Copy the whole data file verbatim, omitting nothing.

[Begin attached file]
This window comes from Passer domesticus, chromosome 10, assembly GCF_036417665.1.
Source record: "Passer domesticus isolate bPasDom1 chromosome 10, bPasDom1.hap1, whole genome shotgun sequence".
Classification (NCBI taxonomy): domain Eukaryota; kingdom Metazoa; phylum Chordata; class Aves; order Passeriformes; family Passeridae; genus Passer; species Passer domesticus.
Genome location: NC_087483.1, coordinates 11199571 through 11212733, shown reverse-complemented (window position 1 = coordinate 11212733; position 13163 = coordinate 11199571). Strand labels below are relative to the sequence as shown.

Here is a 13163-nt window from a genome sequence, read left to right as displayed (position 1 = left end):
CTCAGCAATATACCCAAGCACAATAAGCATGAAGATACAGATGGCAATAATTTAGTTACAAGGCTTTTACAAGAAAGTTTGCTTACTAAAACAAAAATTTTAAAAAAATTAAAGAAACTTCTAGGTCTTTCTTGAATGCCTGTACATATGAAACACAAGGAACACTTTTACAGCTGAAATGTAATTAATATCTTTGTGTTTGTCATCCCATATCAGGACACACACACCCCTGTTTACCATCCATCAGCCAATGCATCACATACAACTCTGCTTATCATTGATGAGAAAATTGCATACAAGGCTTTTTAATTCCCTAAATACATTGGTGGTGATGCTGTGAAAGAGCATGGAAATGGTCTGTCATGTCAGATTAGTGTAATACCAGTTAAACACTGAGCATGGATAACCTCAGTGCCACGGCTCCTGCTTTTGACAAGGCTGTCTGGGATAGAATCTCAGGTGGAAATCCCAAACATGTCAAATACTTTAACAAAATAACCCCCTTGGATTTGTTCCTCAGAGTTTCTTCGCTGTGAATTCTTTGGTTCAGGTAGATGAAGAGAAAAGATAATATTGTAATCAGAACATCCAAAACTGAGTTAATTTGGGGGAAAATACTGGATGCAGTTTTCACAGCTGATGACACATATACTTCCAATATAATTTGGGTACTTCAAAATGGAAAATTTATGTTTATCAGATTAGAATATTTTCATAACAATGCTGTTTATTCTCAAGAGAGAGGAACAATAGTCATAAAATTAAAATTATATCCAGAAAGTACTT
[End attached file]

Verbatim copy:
This window comes from Passer domesticus, chromosome 10, assembly GCF_036417665.1.
Source record: "Passer domesticus isolate bPasDom1 chromosome 10, bPasDom1.hap1, whole genome shotgun sequence".
Classification (NCBI taxonomy): domain Eukaryota; kingdom Metazoa; phylum Chordata; class Aves; order Passeriformes; family Passeridae; genus Passer; species Passer domesticus.
Genome location: NC_087483.1, coordinates 11199571 through 11212733, shown reverse-complemented (window position 1 = coordinate 11212733; position 13163 = coordinate 11199571). Strand labels below are relative to the sequence as shown.

Here is a 13163-nt window from a genome sequence, read left to right as displayed (position 1 = left end):
CTCAGCAATATACCCAAGCACAATAAGCATGAAGATACAGATGGCAATAATTTAGTTACAAGGCTTTTACAAGAAAGTTTGCTTACTAAAACAAAAATTTTAAAAAAATTAAAGAAACTTCTAGGTCTTTCTTGAATGCCTGTACATATGAAACACAAGGAACACTTTTACAGCTGAAATGTAATTAATATCTTTGTGTTTGTCATCCCATATCAGGACACACACACCCCTGTTTACCATCCATCAGCCAATGCATCACATACAACTCTGCTTATCATTGATGAGAAAATTGCATACAAGGCTTTTTAATTCCCTAAATACATTGGTGGTGATGCTGTGAAAGAGCATGGAAATGGTCTGTCATGTCAGATTAGTGTAATACCAGTTAAACACTGAGCATGGATAACCTCAGTGCCACGGCTCCTGCTTTTGACAAGGCTGTCTGGGATAGAATCTCAGGTGGAAATCCCAAACATGTCAAATACTTTAACAAAATAACCCCCTTGGATTTGTTCCTCAGAGTTTCTTCGCTGTGAATTCTTTGGTTCAGGTAGATGAAGAGAAAAGATAATATTGTAATCAGAACATCCAAAACTGAGTTAATTTGGGGGAAAATACTGGATGCAGTTTTCACAGCTGATGACACATATACTTCCAATATAATTTGGGTACTTCAAAATGGAAAATTTATGTTTATCAGATTAGAATATTTTCATAACAATGCTGTTTATTCTCAAGAGAGAGGAACAATAGTCATAAAATTAAAATTATATCCAGAAAGTACTT